Teen at center of police sex scandal accused of assaulting guard at Florida rehab center

STUART, Fla. — A self-described sex worker at the center of a California sex scandal involving seven current or former police officers is facing an assault charge stemming from an incident at a Florida rehabilitation center, officials said.

The 18-year-old woman, Jasmine Celeste Abuslin, also known by her online name Celeste Guap, had been at the center in Stuart for three days when she was arrested on Aug. 29.

According to a Martin County Sheriff’s Office report, the incident started when Abuslin ran outside the facility and “began flashing passing motorists.”

Staff were able to get her back inside the building, but she became violent with security officers, the report said.

Abuslin bit one of the officers on the arm as they were trying to subdue her, investigators said.

The officer had to be taken to the hospital for blood tests after being bitten, the report said.

As she was taken to the Martin County Jail, Abuslin’s erratic behavior continued, a deputy reported.

“During the entire incident, and transport, Abuslin was attempting to solicit sex from deputies,” the deputy said.

Initially, Abuslin was charged with a felony aggravated battery, but prosecutors later reduced the charge to a misdemeanor, court records show.

According to the Alameda County, California, district attorney seven police officers were charged on June 15 after a three-month investigation into allegations of sexual misconduct.

The law enforcement officials charged included employees of the Contra Costa County Sheriff’s Office, Livermore Police Department and Oakland Police Department.

They face charges ranging from obstruction of justice and failure to report, to engaging in prostitution and performing a lewd act in public, Alameda County District Attorney Nancy E. O’Malley said.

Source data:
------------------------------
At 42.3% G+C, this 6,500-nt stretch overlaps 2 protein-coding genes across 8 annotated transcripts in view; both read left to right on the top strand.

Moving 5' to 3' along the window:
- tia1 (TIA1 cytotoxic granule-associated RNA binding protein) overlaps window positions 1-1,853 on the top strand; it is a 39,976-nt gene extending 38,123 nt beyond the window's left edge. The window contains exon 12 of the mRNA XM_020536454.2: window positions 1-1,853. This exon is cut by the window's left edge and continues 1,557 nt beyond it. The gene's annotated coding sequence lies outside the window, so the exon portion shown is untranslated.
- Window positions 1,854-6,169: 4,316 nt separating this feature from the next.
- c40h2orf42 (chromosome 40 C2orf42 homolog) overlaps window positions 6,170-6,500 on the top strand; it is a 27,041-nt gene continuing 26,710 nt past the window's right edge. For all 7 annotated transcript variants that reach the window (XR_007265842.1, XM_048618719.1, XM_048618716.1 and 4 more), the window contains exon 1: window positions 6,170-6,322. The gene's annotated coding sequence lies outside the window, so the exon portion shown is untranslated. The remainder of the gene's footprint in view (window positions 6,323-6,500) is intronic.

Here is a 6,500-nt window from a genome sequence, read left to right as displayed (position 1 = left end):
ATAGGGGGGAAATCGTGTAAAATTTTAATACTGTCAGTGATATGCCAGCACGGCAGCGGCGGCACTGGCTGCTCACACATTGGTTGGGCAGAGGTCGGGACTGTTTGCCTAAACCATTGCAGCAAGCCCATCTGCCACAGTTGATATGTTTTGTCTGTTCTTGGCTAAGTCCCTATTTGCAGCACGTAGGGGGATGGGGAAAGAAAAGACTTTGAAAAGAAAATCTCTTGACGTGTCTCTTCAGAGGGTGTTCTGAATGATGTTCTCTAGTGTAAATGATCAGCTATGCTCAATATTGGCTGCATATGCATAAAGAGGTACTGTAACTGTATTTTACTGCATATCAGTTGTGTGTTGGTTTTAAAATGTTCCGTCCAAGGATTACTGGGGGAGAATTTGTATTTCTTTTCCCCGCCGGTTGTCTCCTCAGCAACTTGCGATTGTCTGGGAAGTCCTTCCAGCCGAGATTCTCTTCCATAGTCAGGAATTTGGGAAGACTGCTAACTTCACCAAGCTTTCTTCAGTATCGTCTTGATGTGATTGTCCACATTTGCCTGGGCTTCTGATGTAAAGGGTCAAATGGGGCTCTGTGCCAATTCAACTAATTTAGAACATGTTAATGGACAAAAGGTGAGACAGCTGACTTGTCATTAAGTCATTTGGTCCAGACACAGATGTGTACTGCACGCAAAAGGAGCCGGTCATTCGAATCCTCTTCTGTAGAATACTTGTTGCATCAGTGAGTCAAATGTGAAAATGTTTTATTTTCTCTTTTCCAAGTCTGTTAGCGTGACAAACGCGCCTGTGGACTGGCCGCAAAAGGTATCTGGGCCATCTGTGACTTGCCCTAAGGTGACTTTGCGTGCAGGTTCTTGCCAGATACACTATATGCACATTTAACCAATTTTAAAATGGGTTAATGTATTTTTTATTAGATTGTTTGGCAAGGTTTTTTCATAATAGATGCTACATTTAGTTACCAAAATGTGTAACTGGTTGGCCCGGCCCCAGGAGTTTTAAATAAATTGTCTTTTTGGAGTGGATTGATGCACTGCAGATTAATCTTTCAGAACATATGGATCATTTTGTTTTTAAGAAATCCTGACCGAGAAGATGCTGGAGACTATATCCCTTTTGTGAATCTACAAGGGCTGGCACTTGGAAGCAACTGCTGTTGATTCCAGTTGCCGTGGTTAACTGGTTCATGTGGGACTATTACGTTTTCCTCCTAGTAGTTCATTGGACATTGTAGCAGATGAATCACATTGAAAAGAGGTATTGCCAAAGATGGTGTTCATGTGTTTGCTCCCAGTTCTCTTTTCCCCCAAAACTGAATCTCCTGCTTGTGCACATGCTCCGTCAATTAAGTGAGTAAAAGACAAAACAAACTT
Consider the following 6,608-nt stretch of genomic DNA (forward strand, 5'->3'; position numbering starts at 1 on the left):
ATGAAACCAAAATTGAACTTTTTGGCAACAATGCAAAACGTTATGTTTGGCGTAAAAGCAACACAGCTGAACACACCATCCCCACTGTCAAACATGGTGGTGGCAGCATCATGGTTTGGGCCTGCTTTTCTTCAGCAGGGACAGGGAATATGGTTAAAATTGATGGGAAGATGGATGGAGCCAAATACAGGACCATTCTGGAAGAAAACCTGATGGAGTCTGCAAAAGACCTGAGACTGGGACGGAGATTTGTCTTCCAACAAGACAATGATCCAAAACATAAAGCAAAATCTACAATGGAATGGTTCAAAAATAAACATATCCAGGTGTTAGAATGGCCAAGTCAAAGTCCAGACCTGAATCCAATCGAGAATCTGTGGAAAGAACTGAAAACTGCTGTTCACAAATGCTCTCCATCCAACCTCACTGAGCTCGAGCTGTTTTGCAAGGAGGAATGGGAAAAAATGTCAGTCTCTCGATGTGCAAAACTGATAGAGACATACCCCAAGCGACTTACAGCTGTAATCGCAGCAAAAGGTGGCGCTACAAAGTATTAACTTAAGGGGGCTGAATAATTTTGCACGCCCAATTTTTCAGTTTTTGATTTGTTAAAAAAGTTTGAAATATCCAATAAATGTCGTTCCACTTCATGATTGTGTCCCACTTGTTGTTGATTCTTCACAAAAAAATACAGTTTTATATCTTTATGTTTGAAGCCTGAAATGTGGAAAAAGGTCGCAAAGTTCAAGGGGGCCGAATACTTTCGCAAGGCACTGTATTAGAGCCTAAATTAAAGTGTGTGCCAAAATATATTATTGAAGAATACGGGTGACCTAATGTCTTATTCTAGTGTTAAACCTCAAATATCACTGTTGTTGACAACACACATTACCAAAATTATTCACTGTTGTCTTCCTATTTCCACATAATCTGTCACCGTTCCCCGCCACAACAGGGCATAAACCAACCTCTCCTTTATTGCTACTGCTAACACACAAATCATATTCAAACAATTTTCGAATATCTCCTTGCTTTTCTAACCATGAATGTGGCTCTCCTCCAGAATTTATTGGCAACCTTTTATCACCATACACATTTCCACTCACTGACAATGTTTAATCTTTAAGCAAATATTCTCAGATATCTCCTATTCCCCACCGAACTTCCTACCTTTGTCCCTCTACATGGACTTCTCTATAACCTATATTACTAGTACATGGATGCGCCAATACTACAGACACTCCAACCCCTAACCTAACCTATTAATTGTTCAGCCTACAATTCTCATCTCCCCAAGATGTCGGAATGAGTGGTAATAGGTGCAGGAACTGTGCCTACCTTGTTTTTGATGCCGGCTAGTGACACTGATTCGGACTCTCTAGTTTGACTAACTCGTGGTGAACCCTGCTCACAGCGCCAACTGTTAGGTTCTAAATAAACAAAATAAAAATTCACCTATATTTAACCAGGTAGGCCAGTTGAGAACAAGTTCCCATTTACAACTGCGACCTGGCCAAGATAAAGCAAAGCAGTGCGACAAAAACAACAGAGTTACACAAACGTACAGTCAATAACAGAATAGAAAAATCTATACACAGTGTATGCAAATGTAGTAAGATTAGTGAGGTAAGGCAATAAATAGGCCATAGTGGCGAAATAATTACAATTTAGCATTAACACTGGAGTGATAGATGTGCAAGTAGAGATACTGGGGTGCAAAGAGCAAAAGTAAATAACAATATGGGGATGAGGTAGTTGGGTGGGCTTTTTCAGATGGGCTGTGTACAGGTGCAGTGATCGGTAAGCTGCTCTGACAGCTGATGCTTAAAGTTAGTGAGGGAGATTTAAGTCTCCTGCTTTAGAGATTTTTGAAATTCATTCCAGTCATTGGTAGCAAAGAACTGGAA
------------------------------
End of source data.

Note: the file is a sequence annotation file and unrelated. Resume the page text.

“I do not take lightly the fact that police officers engaged in sexual contact, or online sexual communication, with a teenaged self-described sex worker,” O’Malley said in a release. “But I want to make clear that today’s decision (to file charges) is not a condemnation of law enforcement departments, or of the men and women who risk their lives every day to keep our communities safe.”

It was not the Alameda County District Attorney’s Office that decided to send the woman to the Florida rehabilitation center, though, O’Malley said.

“To the contrary, we protested her removal from California where she could receive the services she wanted and requested,” O’Malley said. “An agency outside of Alameda County made arrangements to send her out of state, against our wishes and advice.”

With the reduction of the woman’s Florida assault charge from a felony to a misdemeanor, she no longer faces a lengthy prison term that could have derailed criminal prosecution of the officers in California.

The Associated Press contributed to this story.